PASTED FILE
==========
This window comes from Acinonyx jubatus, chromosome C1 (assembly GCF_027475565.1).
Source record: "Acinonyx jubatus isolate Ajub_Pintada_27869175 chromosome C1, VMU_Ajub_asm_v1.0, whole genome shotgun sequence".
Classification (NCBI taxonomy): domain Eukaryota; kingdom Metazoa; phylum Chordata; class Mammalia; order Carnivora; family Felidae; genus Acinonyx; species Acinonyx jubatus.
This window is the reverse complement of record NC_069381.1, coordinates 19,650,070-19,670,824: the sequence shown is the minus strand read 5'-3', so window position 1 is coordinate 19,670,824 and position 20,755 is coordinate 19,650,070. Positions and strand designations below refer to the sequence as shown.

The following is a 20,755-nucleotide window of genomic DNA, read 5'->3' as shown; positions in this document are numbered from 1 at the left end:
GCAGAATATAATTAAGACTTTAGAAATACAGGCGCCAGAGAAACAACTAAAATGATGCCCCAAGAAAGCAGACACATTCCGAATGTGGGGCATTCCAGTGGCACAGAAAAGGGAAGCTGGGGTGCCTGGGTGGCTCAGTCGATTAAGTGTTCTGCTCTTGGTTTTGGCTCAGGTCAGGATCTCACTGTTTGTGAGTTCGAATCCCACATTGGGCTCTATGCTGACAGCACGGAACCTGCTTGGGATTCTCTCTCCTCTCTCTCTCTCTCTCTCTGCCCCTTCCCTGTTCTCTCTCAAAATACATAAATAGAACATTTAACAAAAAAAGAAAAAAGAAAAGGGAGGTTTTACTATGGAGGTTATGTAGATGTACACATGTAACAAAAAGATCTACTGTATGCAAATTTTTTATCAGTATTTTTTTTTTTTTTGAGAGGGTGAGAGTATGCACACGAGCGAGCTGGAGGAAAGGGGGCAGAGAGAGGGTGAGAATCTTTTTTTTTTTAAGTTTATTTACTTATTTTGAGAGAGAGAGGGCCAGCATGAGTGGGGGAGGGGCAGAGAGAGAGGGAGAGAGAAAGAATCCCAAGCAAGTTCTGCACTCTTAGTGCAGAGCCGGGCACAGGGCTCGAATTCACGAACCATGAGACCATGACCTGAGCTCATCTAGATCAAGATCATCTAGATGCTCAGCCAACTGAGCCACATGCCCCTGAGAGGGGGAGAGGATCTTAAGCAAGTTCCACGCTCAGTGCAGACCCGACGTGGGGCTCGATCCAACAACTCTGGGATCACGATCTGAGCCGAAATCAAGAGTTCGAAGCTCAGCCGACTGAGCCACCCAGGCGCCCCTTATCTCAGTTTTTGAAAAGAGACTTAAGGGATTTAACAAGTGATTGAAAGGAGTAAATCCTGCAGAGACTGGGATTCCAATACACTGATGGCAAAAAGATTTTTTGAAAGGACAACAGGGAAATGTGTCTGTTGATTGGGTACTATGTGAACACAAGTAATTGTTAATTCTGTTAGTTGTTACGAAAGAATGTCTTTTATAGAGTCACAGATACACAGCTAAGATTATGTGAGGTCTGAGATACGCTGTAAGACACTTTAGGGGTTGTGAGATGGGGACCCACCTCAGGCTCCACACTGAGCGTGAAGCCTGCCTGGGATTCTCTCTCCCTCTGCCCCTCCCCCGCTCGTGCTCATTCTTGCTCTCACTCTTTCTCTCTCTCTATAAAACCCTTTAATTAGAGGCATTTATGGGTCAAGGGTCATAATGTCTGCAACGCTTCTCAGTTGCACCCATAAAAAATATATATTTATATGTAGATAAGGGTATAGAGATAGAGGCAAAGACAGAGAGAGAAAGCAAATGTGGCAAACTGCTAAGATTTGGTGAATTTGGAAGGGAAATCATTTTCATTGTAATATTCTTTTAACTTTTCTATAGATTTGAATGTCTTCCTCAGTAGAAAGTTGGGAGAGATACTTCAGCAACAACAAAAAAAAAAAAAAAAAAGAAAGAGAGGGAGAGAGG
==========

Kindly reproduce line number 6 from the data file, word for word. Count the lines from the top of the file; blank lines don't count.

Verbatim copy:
GCAGAATATAATTAAGACTTTAGAAATACAGGCGCCAGAGAAACAACTAAAATGATGCCCCAAGAAAGCAGACACATTCCGAATGTGGGGCATTCCAGTGGCACAGAAAAGGGAAGCTGGGGTGCCTGGGTGGCTCAGTCGATTAAGTGTTCTGCTCTTGGTTTTGGCTCAGGTCAGGATCTCACTGTTTGTGAGTTCGAATCCCACATTGGGCTCTATGCTGACAGCACGGAACCTGCTTGGGATTCTCTCTCCTCTCTCTCTCTCTCTCTCTGCCCCTTCCCTGTTCTCTCTCAAAATACATAAATAGAACATTTAACAAAAAAAGAAAAAAGAAAAGGGAGGTTTTACTATGGAGGTTATGTAGATGTACACATGTAACAAAAAGATCTACTGTATGCAAATTTTTTATCAGTATTTTTTTTTTTTTTGAGAGGGTGAGAGTATGCACACGAGCGAGCTGGAGGAAAGGGGGCAGAGAGAGGGTGAGAATCTTTTTTTTTTTAAGTTTATTTACTTATTTTGAGAGAGAGAGGGCCAGCATGAGTGGGGGAGGGGCAGAGAGAGAGGGAGAGAGAAAGAATCCCAAGCAAGTTCTGCACTCTTAGTGCAGAGCCGGGCACAGGGCTCGAATTCACGAACCATGAGACCATGACCTGAGCTCATCTAGATCAAGATCATCTAGATGCTCAGCCAACTGAGCCACATGCCCCTGAGAGGGGGAGAGGATCTTAAGCAAGTTCCACGCTCAGTGCAGACCCGACGTGGGGCTCGATCCAACAACTCTGGGATCACGATCTGAGCCGAAATCAAGAGTTCGAAGCTCAGCCGACTGAGCCACCCAGGCGCCCCTTATCTCAGTTTTTGAAAAGAGACTTAAGGGATTTAACAAGTGATTGAAAGGAGTAAATCCTGCAGAGACTGGGATTCCAATACACTGATGGCAAAAAGATTTTTTGAAAGGACAACAGGGAAATGTGTCTGTTGATTGGGTACTATGTGAACACAAGTAATTGTTAATTCTGTTAGTTGTTACGAAAGAATGTCTTTTATAGAGTCACAGATACACAGCTAAGATTATGTGAGGTCTGAGATACGCTGTAAGACACTTTAGGGGTTGTGAGATGGGGACCCACCTCAGGCTCCACACTGAGCGTGAAGCCTGCCTGGGATTCTCTCTCCCTCTGCCCCTCCCCCGCTCGTGCTCATTCTTGCTCTCACTCTTTCTCTCTCTCTATAAAACCCTTTAATTAGAGGCATTTATGGGTCAAGGGTCATAATGTCTGCAACGCTTCTCAGTTGCACCCATAAAAAATATATATTTATATGTAGATAAGGGTATAGAGATAGAGGCAAAGACAGAGAGAGAAAGCAAATGTGGCAAACTGCTAAGATTTGGTGAATTTGGAAGGGAAATCATTTTCATTGTAATATTCTTTTAACTTTTCTATAGATTTGAATGTCTTCCTCAGTAGAAAGTTGGGAGAGATACTTCAGCAACAACAAAAAAAAAAAAAAAAAAGAAAGAGAGGGAGAGAGG